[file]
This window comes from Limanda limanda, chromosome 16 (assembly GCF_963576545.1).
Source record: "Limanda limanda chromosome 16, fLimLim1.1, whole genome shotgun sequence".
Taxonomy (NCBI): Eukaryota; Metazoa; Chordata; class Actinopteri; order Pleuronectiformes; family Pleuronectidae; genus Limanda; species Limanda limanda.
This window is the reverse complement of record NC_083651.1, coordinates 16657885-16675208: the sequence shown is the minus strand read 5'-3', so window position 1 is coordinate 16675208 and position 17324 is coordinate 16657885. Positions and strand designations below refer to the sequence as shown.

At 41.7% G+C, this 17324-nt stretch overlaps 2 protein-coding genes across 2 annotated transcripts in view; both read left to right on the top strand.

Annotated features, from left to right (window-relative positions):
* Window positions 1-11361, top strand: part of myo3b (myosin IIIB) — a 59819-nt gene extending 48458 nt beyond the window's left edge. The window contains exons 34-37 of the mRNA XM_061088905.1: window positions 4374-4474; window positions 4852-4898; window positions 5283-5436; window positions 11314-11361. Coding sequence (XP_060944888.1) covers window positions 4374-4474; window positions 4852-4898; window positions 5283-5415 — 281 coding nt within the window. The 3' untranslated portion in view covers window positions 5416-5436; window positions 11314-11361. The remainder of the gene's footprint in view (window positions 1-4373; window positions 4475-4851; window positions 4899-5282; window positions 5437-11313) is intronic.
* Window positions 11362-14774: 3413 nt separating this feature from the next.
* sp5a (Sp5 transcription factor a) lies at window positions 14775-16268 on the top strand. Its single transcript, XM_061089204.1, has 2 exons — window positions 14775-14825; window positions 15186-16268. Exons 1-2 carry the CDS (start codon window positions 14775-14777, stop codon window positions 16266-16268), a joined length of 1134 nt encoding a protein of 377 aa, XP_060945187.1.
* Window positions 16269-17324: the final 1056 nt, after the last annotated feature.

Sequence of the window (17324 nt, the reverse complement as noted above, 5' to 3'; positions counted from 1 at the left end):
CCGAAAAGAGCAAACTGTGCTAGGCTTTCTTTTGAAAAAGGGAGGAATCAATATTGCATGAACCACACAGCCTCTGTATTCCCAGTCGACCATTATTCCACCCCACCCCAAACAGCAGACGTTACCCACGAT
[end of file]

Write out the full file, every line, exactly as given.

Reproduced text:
This window comes from Limanda limanda, chromosome 16 (assembly GCF_963576545.1).
Source record: "Limanda limanda chromosome 16, fLimLim1.1, whole genome shotgun sequence".
Taxonomy (NCBI): Eukaryota; Metazoa; Chordata; class Actinopteri; order Pleuronectiformes; family Pleuronectidae; genus Limanda; species Limanda limanda.
This window is the reverse complement of record NC_083651.1, coordinates 16657885-16675208: the sequence shown is the minus strand read 5'-3', so window position 1 is coordinate 16675208 and position 17324 is coordinate 16657885. Positions and strand designations below refer to the sequence as shown.

At 41.7% G+C, this 17324-nt stretch overlaps 2 protein-coding genes across 2 annotated transcripts in view; both read left to right on the top strand.

Annotated features, from left to right (window-relative positions):
* Window positions 1-11361, top strand: part of myo3b (myosin IIIB) — a 59819-nt gene extending 48458 nt beyond the window's left edge. The window contains exons 34-37 of the mRNA XM_061088905.1: window positions 4374-4474; window positions 4852-4898; window positions 5283-5436; window positions 11314-11361. Coding sequence (XP_060944888.1) covers window positions 4374-4474; window positions 4852-4898; window positions 5283-5415 — 281 coding nt within the window. The 3' untranslated portion in view covers window positions 5416-5436; window positions 11314-11361. The remainder of the gene's footprint in view (window positions 1-4373; window positions 4475-4851; window positions 4899-5282; window positions 5437-11313) is intronic.
* Window positions 11362-14774: 3413 nt separating this feature from the next.
* sp5a (Sp5 transcription factor a) lies at window positions 14775-16268 on the top strand. Its single transcript, XM_061089204.1, has 2 exons — window positions 14775-14825; window positions 15186-16268. Exons 1-2 carry the CDS (start codon window positions 14775-14777, stop codon window positions 16266-16268), a joined length of 1134 nt encoding a protein of 377 aa, XP_060945187.1.
* Window positions 16269-17324: the final 1056 nt, after the last annotated feature.

Sequence of the window (17324 nt, the reverse complement as noted above, 5' to 3'; positions counted from 1 at the left end):
CCGAAAAGAGCAAACTGTGCTAGGCTTTCTTTTGAAAAAGGGAGGAATCAATATTGCATGAACCACACAGCCTCTGTATTCCCAGTCGACCATTATTCCACCCCACCCCAAACAGCAGACGTTACCCACGAT